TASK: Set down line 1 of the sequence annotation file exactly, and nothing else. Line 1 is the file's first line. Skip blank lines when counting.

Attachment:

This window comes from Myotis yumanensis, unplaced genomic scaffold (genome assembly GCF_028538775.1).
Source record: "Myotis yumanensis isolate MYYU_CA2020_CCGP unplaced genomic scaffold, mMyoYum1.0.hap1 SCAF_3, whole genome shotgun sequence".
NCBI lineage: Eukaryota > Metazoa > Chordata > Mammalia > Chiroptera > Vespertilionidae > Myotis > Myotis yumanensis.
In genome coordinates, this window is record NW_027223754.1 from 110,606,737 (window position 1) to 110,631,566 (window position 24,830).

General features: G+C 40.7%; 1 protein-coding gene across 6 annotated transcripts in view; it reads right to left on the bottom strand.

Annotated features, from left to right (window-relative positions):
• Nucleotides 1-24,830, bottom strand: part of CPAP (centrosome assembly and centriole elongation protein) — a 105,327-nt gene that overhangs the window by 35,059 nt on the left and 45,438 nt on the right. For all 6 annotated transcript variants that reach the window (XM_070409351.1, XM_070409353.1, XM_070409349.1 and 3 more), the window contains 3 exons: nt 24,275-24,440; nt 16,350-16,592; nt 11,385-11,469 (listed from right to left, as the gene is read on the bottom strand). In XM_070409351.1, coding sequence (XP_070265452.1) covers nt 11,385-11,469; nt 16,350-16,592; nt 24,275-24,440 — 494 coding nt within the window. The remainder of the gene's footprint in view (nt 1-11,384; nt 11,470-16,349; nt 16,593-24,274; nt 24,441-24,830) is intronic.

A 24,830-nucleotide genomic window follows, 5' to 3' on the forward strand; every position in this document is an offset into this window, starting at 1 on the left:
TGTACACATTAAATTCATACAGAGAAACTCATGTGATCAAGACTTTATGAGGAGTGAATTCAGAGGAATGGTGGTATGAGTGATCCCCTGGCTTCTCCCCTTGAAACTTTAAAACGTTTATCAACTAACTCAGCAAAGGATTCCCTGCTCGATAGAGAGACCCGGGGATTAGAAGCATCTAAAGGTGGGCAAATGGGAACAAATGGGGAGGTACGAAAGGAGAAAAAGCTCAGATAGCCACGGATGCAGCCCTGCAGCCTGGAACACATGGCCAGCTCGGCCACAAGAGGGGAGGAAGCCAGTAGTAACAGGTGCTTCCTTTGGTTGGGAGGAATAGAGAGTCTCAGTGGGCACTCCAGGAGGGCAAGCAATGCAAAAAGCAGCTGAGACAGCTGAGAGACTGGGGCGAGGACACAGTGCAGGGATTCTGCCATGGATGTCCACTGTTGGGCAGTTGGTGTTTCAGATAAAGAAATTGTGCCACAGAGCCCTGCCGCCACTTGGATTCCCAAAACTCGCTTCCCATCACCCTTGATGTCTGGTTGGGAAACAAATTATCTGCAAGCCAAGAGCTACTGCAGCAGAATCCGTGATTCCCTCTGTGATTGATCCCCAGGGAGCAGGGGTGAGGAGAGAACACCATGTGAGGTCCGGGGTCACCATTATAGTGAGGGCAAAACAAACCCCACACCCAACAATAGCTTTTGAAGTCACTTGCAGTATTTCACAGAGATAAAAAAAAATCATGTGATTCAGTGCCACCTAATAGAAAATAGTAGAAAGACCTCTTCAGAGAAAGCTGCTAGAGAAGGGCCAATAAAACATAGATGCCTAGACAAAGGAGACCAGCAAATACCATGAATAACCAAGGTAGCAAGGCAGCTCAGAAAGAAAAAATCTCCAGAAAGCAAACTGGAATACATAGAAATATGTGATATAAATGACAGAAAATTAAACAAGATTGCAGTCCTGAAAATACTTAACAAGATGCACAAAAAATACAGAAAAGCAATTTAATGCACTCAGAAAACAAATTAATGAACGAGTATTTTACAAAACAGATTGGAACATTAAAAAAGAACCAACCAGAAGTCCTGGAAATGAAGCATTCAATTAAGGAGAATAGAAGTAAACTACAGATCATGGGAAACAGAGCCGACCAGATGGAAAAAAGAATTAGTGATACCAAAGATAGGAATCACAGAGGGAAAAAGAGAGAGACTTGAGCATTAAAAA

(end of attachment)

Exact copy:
This window comes from Myotis yumanensis, unplaced genomic scaffold (genome assembly GCF_028538775.1).